“Okay, now show everyone here your card,” Ed said, “except for me, of course.”  My mother and father, brothers and sister moved in close as I showed them the card.  It was the seven of diamonds.  It’s funny–the things you remember through the years.  I have forgotten so many things–countless details that have evaporated from my conscious memory like smoke on an autumn wind.  But I remember the seven of diamonds . . .



Ed held out the deck, cutting it in two and shielding his eyes for effect.  “Kindly put the card back,” he said.

I did, and faster than the eye could follow, he slapped the deck back together and began to shuffle.  He shuffled like no one I had ever seen, his hands a blur, his fingers maneuvering, redirecting, reconfiguring.  We all knew we were in the presence of a master of his craft.  He made the hyper-speed shuffling look easy.



This went on for over a minute.  And then, finally, Cousin Ed placed the deck, facedown, on the table and tapped the top card.

“Turn the top card over if you would, my good man,” he said.  But it wasn’t the card I had chosen.  “Darn!”  Ed said.  “Guess I must’ve tapped the deck too hard.”  “Hard” came out “hahd,” the “r” silent, the chowder sticking to the word, rich and thick like paste.



He tapped the deck again, then turned it over, revealing the bottom card.  “Now I know that must your card,” he said.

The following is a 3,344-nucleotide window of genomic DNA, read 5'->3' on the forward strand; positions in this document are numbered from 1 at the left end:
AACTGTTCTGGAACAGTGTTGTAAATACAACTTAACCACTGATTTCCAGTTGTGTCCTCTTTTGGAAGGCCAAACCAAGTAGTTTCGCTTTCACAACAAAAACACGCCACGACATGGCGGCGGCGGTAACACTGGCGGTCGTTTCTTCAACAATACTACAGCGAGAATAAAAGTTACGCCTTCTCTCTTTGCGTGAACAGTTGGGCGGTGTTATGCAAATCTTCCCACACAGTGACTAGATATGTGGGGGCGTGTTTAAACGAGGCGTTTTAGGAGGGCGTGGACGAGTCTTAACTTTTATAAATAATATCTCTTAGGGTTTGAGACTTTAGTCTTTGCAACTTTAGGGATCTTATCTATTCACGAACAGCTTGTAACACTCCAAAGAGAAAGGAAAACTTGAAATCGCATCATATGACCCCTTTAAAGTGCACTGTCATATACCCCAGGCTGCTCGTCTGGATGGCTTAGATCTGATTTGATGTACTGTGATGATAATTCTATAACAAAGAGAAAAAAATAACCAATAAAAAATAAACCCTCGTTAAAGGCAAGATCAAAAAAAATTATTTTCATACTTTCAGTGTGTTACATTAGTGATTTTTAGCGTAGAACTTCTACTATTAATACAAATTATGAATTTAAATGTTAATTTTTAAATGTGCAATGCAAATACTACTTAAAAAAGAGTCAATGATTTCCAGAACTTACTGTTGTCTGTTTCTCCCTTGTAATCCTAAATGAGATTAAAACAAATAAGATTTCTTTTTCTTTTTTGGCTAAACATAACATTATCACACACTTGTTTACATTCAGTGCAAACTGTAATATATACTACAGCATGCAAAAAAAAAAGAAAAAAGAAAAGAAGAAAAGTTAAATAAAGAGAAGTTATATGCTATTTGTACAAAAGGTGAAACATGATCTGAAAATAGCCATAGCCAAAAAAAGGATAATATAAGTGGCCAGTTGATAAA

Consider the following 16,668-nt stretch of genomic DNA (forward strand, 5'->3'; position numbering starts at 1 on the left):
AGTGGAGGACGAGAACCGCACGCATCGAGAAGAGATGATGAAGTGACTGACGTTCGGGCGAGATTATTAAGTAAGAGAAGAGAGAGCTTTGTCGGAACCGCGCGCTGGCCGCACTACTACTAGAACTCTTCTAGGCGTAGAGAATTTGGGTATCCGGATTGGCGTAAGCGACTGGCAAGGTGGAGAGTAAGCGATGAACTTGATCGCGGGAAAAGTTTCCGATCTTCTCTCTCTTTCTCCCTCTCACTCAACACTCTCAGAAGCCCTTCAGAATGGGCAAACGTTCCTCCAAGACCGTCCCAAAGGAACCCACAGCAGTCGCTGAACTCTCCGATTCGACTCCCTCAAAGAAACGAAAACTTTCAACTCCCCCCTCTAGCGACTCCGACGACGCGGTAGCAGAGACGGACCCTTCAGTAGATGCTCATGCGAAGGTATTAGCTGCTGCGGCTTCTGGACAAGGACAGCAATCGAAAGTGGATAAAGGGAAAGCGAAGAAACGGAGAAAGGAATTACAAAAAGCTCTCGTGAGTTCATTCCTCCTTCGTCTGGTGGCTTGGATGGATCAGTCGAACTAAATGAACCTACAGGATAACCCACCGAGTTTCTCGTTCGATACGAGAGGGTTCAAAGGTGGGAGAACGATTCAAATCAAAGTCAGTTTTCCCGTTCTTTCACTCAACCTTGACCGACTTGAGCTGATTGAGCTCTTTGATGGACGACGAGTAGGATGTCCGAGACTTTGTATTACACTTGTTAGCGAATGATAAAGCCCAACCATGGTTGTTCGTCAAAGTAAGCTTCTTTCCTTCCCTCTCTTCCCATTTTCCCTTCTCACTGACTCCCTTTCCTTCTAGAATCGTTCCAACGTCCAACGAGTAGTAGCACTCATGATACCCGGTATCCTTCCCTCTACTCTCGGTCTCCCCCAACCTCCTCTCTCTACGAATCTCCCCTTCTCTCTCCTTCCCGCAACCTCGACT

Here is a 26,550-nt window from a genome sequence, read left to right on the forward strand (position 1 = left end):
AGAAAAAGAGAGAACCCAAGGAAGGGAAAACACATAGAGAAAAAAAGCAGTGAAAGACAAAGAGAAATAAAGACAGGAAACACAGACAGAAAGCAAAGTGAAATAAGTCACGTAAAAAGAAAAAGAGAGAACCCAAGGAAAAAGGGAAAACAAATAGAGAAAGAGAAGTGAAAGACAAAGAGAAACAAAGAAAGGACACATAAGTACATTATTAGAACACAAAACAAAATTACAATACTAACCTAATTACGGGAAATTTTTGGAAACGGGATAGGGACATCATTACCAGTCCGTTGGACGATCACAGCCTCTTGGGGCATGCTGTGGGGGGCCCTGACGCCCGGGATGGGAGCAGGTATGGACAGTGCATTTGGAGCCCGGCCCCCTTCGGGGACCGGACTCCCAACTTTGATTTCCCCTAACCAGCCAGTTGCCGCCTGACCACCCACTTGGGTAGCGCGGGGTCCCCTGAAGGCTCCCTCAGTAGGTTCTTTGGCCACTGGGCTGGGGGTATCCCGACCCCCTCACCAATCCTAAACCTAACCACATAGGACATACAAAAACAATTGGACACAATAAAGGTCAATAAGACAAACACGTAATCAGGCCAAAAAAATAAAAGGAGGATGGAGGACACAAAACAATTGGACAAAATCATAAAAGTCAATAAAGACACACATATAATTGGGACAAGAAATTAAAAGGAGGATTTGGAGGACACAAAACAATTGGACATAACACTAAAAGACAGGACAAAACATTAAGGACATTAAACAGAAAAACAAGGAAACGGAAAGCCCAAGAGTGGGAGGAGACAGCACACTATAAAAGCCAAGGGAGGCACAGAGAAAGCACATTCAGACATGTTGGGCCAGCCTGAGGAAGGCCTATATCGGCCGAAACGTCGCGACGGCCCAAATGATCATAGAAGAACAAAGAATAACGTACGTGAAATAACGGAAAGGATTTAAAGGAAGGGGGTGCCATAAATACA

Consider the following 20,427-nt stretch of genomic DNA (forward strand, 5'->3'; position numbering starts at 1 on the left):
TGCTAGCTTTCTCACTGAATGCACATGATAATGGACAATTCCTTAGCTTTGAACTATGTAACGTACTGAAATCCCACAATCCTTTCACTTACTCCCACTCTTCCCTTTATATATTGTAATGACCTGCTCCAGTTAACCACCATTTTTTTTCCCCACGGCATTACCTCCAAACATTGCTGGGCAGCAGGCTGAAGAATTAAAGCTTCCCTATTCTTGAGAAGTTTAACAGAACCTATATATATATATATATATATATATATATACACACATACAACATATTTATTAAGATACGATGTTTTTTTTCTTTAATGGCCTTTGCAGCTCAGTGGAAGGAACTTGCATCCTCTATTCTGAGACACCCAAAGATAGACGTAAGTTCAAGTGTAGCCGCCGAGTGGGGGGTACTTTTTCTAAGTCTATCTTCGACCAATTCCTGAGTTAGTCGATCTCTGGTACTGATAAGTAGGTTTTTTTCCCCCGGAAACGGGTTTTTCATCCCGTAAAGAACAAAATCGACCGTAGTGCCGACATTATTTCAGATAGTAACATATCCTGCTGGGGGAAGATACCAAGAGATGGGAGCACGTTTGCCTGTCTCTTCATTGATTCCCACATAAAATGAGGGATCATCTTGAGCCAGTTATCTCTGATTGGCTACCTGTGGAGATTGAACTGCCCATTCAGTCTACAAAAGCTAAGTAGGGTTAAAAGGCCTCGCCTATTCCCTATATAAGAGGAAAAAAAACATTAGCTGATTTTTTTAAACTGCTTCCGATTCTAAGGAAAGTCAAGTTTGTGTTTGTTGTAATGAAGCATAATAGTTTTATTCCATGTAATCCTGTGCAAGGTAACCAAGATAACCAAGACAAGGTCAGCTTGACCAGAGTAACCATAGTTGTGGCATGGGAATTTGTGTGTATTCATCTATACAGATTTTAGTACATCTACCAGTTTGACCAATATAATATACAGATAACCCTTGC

I shook my head, and my sister snickered behind me.

“Hmm.”  Ed rubbed his chin, then fanned the deck, face-up, along the surface of the table.  He rubbed his chin harder, thinking, frowning, and then reached for the seven of diamonds.  He said nothing as he held up the card; he just smiled.  The smile said it all.

“How . . . ?” my brother said.

Ed bowed, smiled wider.  “It’s magic,” he said.



Later, I had a moment with Cousin Ed alone.  I asked him, point blank–how had he done it?

He told me it was all in the sleight of hand, the art of shuffling, the showmanship and banter, and, most important of all, making the audience’s eyes follow where he wanted them to go.  “It’s not much of a trick, once you know the secret,” he admitted.  “That’s how tricks are.  It’s the not knowing that makes them magic.”



I didn’t want to hear that, and again urged him to show me how he’d done it.

“Aw, why not?” he said.  “Not sure when I’ll be out here visiting again.  But I’m tellin’ ya, you’re gonna be disappointed . . .”

And when he was through, when the dense morning fog had rolled out to sea, replaced by the clear, bright light of day, I realized he’d been right.

The trick had lost its luster.

The magic was gone.